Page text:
The Egyptian revolution has sometimes been used to settle old scores and take revenge for past abuses. Now, Egyptian conservatives and statists are taking their own revenge. From the very beginning, many activists did not realize that the peaceful style of the revolution reflected the nature of the Egyptian people. Egyptians called upon the army in January and February 2011 to take charge of the transition process because they wanted it to be orderly. People wanted change, but they wanted change for the better, not a chaotic unknown. Some radical revolutionaries and overzealous activists, however, wanted to attain their own glory and thought the way to do that was through bloody confrontations as often as possible. They overdid it, with little strategic awareness. They used the revolution the way action-crazed kids use bumper cars — to get an adrenaline rush.

Many Egyptians watched and disapproved of the clashes staged near strategic army and police facilities. Some condemned police brutality, but most people blamed the activists and accused them of irresponsible behavior. In fact, this is one of the reasons the Muslim Brotherhood earned so many votes in 2011 and 2012. Theirs seemed to be the party that would vocally oppose such clashes and call for calm, accusing activists of staging politically fruitless confrontations that hurt the economy and undermined a return to normalcy.

After the Port Said massacre, the Ultras emerged as an overtly powerful political force. They waited for a year for justice in the courts, and when they felt that they did not get it, they decided to take matters into their own hands. The courts sentenced 21 people to death, mainly civilians from among Port Said al-Masry fans. As most of the police “accomplices” got away with light punishments or none at all, the Ultras began to put pressure on the authorities. They stormed into the Football Federation and torched the Police Officers Club in demanding justice for their comrades. 

There are accusations that the Muslim Brotherhood managed to infiltrate Ultras Ahlawy while Hazemoon (Hazem Abu Ismail’s fans) worked on the Zamalek fans (the White Knights). It was unlikely that such attempts would be successful for the simple reason that the Ultras have always made it clear that they wanted to stay out of politics. For instance, while the biggest Ultras-related page supporting deposed president Mohammed Morsi has only 37,000 likes, the Facebook page for Ultras Ahlawy has more than 918,000 fans, 25 times as many. Apart from the common cause of hating the police and demanding justice for their murdered comrades, the Ultras initially did not want to be a part of the political game. Their focus remained on supporting their team with the most creative cheering at games.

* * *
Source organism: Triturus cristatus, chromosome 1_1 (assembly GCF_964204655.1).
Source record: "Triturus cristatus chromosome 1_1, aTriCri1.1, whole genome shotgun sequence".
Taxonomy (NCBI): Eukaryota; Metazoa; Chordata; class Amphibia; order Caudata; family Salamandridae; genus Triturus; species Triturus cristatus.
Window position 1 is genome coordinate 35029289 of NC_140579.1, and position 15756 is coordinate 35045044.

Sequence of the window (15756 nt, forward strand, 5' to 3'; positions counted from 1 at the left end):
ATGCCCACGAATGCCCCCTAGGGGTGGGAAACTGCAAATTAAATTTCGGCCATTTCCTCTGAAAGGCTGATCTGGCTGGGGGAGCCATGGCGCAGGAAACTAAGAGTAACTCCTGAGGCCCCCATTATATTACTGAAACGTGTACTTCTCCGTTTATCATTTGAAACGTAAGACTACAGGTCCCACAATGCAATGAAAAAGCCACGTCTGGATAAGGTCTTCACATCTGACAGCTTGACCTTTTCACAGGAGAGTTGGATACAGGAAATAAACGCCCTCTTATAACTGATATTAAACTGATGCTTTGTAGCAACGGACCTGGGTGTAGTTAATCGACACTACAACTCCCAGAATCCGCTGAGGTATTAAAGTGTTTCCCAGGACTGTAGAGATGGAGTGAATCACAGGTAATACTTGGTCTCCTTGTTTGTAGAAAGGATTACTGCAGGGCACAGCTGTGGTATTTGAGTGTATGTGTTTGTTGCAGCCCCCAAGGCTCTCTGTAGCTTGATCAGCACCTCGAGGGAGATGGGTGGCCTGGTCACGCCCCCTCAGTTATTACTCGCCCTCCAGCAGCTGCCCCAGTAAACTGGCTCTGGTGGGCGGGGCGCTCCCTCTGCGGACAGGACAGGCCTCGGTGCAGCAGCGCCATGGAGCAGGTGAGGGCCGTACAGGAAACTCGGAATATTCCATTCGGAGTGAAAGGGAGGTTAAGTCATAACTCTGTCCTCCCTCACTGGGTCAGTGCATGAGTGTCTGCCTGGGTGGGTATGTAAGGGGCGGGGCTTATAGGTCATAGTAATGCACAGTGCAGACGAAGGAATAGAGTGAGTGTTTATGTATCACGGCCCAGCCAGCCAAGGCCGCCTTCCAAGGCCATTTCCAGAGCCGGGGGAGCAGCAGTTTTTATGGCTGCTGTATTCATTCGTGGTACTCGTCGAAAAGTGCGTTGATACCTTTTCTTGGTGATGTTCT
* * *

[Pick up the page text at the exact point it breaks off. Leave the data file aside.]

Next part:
Several more incidents have recently taken place. At Cairo International Airport, several Ultras were arrested in October on charges of illegal use of fireworks, disturbing the peace and resisting arrest. They were released only last week, after paying aviation authorities for damage to airport facilities. Clashes erupted again between the police and the Ultras before al-Ahly’s game in the Africa Cup of Nations final. Police accused the Ultras of breaking into the stadium and destroying the gates. The Ultras deny the charges. 

On Nov. 13, 12 Muslim Brotherhood–affiliated students accused of storming al-Azhar’s headquarters received harsh jail sentences of 17 years in prison. It seems that the Egyptian state is intent on prosecuting those seen by authorities as subversive and seeking to destabilize the country, to the maximum extent of the law. 

During the early days of the revolution, it was okay, even cool, to stand up to authority, even to go on the offensive against the police. Often, the Ultras were cheered on and treated like heroes for their bravery. Now, however, an Egyptian population fatigued by endless clashes no longer has the patience for this, and the authorities know it. The Ultras are now coming under attack and discovering that things have changed. They are being blamed by the media and the public for dragging the country into chaos. Is it just the Ultras who face this situation or are they part of a broader campaign against all Jan. 25 activists, who are now blamed for every problem Egypt faces?